Taiwan
    ; county:
    Miaoli
    ; locality:
    Tongxiao Township, Aykoouliau
    ; verbatimElevation:
    50-100 m
    ; year:
    2019
    ; month:
    11
    ; day:
    24
    ; recordNumber:
    P.H. Chen 2583
    ; recordedBy:
    P.H. Chen and A.C. Chung
    ; type:
    specimen
    ; collectionCode:
    PPI
  2. scientificNameID:
    Cansjera rheedei
    ; country:
    Taiwan
    ; county:
    Miaoli
    ; locality:
    Tongxiao Township, Aykoouliau
    ; verbatimElevation:
    50-100 m
    ; year:
    2019
    ; month:
    11
    ; day:
    24
    ; recordNumber:
    P.H. Chen 2584
    ; recordedBy:
    P.H. Chen and A.C. Chung
    ; type:
    specimen
    ; collectionCode:
    PPI

Description

Shrubs or climbing shrubs with spiny stems (Fig. 2A and B), gradually turning into lianas, branchlets densely tomentose. Leaves simple, alternate, lanceolate or ovate, 5.5–9.5 × 2–3 cm, base acute, margin entire or sinuate, apex acuminate, adaxial surface dark green, sparsely pubescent, abaxial surface light green, subglabrous, with obvious reticulate veins, lateral veins 5–7, midrib elevated at both surfaces and densely tomentose, petioles 2–3 mm long, densely tomentose (Fig. 2C-E). Inflorescences spikes, axillary, 1–3 fascicled, 1.5–2 cm long, flowers 8–13; bracts ovate or lanceolate, 1–1.5 × 0.3–0.7 mm, tomentose outside; perianth urceolate, lobes 4, yellowish, tomentose outside, perianth tube 2.5–3 × 2 mm, perianth lobes triangular, 1 × 1 mm, recurved; stamens 4, as many as and opposite to perianth lobes, filaments filiform, 3 mm long, anthers 2-loculed, longitudinal dehiscence; ovary 1, cylindrical, 2 mm long, 1-loculed, ovule 1, style short, stigma capitate, disc 4, inconspicuously lobed, the same number and opposite to the scales; scales 4, erect, the same number and alternate to stamens, triangular, 1 × 1 mm (Fig. 2F-J). Drupe ellipsoidal, orange to red, 11–13 × 8–10 mm, sessile on persistent disc (Fig. 2K-M).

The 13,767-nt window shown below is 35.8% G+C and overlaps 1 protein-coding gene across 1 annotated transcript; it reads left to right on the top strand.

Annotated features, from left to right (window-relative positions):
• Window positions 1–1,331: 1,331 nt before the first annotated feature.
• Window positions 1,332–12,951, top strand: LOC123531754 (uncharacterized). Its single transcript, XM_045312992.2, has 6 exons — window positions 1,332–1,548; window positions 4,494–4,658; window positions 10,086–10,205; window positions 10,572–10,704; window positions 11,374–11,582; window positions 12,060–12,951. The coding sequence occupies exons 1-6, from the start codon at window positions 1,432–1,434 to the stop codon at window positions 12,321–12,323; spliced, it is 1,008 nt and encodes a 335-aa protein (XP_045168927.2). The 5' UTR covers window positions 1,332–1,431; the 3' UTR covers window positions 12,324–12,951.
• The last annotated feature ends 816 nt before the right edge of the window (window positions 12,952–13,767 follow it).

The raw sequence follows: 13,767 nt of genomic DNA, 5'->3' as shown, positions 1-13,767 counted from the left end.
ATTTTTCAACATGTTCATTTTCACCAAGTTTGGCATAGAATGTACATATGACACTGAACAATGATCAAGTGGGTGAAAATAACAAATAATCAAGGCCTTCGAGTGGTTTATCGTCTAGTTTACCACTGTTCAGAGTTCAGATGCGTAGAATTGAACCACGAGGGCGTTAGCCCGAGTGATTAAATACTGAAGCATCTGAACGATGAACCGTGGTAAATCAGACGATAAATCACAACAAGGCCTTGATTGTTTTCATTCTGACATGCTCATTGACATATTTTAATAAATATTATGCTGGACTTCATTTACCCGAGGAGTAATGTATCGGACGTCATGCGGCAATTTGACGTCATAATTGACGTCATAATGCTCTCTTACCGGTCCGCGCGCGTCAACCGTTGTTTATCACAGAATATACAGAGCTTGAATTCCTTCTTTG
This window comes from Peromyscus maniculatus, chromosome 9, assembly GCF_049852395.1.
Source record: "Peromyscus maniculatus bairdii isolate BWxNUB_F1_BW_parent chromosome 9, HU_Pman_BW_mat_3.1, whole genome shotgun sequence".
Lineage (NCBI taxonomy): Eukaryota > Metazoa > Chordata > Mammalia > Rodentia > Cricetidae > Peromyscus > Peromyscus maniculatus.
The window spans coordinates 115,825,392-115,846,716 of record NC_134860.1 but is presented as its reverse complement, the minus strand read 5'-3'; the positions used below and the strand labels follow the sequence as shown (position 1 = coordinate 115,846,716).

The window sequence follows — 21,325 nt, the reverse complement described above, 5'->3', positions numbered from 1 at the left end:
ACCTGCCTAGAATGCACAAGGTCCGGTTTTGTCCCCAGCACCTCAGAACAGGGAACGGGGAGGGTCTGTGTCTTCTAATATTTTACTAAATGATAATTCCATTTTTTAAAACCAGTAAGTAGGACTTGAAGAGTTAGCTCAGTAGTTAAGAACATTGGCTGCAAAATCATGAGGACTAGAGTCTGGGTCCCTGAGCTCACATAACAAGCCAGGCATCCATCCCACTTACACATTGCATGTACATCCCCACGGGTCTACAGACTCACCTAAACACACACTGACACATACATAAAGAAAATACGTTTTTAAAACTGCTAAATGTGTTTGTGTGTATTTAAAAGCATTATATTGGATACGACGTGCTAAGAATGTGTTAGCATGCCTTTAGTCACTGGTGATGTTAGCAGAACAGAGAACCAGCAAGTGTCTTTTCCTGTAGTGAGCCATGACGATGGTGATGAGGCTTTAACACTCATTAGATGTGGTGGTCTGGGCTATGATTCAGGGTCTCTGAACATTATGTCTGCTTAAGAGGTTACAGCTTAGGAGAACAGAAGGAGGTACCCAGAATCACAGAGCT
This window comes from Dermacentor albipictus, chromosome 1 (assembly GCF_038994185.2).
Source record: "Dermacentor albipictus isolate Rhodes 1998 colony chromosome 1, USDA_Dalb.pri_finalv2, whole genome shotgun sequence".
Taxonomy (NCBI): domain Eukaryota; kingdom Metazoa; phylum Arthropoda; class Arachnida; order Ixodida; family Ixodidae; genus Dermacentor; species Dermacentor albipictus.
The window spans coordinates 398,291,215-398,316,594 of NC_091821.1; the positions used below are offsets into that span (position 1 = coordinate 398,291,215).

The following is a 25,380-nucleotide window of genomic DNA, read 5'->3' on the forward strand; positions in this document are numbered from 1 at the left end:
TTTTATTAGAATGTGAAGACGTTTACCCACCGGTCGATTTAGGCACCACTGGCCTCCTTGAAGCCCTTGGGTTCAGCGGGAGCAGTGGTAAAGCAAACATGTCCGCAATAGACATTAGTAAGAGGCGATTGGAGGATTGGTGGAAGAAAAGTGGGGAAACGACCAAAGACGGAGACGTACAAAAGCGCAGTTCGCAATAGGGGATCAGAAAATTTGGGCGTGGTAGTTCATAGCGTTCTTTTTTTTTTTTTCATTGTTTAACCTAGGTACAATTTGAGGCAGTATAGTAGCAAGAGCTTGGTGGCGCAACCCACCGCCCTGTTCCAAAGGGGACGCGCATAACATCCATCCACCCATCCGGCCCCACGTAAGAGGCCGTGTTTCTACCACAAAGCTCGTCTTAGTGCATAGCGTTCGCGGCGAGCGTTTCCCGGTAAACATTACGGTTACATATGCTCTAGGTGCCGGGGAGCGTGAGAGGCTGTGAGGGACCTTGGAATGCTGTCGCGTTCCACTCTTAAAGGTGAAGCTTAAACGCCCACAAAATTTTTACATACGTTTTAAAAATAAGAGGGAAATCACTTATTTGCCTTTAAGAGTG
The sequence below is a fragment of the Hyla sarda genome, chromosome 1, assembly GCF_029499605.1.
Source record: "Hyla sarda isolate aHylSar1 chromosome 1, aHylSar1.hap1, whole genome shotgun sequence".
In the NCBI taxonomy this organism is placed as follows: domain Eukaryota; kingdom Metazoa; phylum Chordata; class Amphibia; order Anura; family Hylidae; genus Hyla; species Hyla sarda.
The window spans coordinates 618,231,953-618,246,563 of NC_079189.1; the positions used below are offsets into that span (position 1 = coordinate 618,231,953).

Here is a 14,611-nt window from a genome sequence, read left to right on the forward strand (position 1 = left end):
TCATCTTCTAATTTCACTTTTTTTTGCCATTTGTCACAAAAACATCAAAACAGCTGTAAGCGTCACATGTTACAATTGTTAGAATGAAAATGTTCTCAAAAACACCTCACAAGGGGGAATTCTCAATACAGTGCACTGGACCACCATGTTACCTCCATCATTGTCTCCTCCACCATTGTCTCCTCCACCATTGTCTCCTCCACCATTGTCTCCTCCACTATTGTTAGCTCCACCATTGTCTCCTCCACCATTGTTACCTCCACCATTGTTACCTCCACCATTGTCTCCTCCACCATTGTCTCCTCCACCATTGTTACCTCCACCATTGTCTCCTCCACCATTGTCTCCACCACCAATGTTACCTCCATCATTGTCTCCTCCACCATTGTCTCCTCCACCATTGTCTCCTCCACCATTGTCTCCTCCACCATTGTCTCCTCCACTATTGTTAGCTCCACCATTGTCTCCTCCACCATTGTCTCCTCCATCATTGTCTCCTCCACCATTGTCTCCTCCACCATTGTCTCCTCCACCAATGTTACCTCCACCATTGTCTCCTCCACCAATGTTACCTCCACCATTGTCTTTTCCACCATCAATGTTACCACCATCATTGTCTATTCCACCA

Figure 2.  

Cansjera rheedei J.F. Gmelin. A. Habitat; B. Thorns derived from short shoots; C. Leaf, adaxial view; D. Leaf, abaxial view; E. Inflorescence, axillary, 1–3 fascicled; F. Spikes with 8–13 flowers, perianth urceolate, perianth lobes 4; G. Bract, tomentose outside (left) and glossy inside (right); H. Dissected flower, with erect scales (arrow); I. dissected flower, stamens 4, as many as and opposite to perianth lobes; J. Ovary cylindrical; K. Immature drupe, disc (arrowhead), scales (arrow) and perianth withered and dropped (star). L. Drupe ellipsoidal; M. Matured drupes, orange to red. Scale bars: C–E = 1 cm; F = 2 mm, G–J = 1 mm, M = 5 mm. All pictures taken by the authors, except K, which was photographed by Hsieh Jo-Ping; L–M, which were photographed by Ming-Hui Chan.

Chinese name: 

山柑藤

Distribution

Cansjera rheedei is distributed from India and Nepal to southern China and western Malaysia (Hiepko 2008). The population found in Taiwan grows along roadsides at about 50–100 m elevation in the central part of the island (Fig. 1). About forty to fifty mature individuals have been found in the 1.0 ha habitat near a secondary forest with human activities, such as land development and utilisation.

Ecology

The population found is located along roadsides where the soil matrix comprises mainly sandy and gravel. Plants grow adjacent to a secondary forest dominated by Cinnamomum camphora, whose stem diameter is up to 1 m. Other plants found at the site include Acacia confusa Merr. (Fabaceae), Alpinia zerumbet (Pers.) B.L. Burtt & R.M. Sm. (Zingiberaceae), Callerya reticulata (Benth.) Schot (Fabaceae), Celtis sinensis Pers. (Cannabaceae), Gymnema sylvestre (Retz.) R. Br. (Apocynaceae), Ipomoea cairica (L.) Sweet (Convolvulaceae), Mallotus japonicus (Spreng.) Müll. Arg. (Euphorbiaceae), Mallotus repandus (Rottler) Müll. Arg., Panicum maximum Jacq. (Poaceae), Trachelospermum jasminoides (Lindl.) Lem. (Apocynaceae) and Zanthoxylum nitidum (Roxb.) DC. (Rutaceae). Recorded flowering and fruiting periods are from November to May.

Discussion